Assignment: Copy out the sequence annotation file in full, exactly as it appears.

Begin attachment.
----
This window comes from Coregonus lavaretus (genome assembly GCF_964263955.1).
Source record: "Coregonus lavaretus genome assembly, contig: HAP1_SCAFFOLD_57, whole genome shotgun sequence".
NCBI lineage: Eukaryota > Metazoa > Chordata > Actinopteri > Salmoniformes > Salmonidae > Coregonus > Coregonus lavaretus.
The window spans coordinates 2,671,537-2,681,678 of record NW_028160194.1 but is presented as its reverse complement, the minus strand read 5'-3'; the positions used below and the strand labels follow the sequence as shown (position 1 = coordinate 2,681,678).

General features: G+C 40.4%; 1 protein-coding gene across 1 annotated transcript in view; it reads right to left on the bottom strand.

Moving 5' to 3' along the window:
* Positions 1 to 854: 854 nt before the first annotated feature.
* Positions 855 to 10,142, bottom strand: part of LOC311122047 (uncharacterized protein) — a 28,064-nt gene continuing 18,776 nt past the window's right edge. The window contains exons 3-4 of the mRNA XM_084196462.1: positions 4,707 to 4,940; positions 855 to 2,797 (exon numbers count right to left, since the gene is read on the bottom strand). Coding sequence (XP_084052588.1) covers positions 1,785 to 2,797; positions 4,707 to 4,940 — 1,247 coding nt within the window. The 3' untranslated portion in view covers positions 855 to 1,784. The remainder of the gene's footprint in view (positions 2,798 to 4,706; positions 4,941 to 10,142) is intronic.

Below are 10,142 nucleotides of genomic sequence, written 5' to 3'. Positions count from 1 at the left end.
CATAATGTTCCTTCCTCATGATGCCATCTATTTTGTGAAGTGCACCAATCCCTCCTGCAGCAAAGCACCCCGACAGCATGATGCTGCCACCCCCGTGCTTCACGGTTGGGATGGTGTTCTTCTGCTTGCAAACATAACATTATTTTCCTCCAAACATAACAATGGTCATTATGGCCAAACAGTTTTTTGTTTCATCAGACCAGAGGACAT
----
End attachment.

This window comes from Coregonus lavaretus (genome assembly GCF_964263955.1).
Source record: "Coregonus lavaretus genome assembly, contig: HAP1_SCAFFOLD_57, whole genome shotgun sequence".
NCBI lineage: Eukaryota > Metazoa > Chordata > Actinopteri > Salmoniformes > Salmonidae > Coregonus > Coregonus lavaretus.
The window spans coordinates 2,671,537-2,681,678 of record NW_028160194.1 but is presented as its reverse complement, the minus strand read 5'-3'; the positions used below and the strand labels follow the sequence as shown (position 1 = coordinate 2,681,678).

General features: G+C 40.4%; 1 protein-coding gene across 1 annotated transcript in view; it reads right to left on the bottom strand.

Moving 5' to 3' along the window:
* Positions 1 to 854: 854 nt before the first annotated feature.
* Positions 855 to 10,142, bottom strand: part of LOC311122047 (uncharacterized protein) — a 28,064-nt gene continuing 18,776 nt past the window's right edge. The window contains exons 3-4 of the mRNA XM_084196462.1: positions 4,707 to 4,940; positions 855 to 2,797 (exon numbers count right to left, since the gene is read on the bottom strand). Coding sequence (XP_084052588.1) covers positions 1,785 to 2,797; positions 4,707 to 4,940 — 1,247 coding nt within the window. The 3' untranslated portion in view covers positions 855 to 1,784. The remainder of the gene's footprint in view (positions 2,798 to 4,706; positions 4,941 to 10,142) is intronic.

Below are 10,142 nucleotides of genomic sequence, written 5' to 3'. Positions count from 1 at the left end.
CATAATGTTCCTTCCTCATGATGCCATCTATTTTGTGAAGTGCACCAATCCCTCCTGCAGCAAAGCACCCCGACAGCATGATGCTGCCACCCCCGTGCTTCACGGTTGGGATGGTGTTCTTCTGCTTGCAAACATAACATTATTTTCCTCCAAACATAACAATGGTCATTATGGCCAAACAGTTTTTTGTTTCATCAGACCAGAGGACAT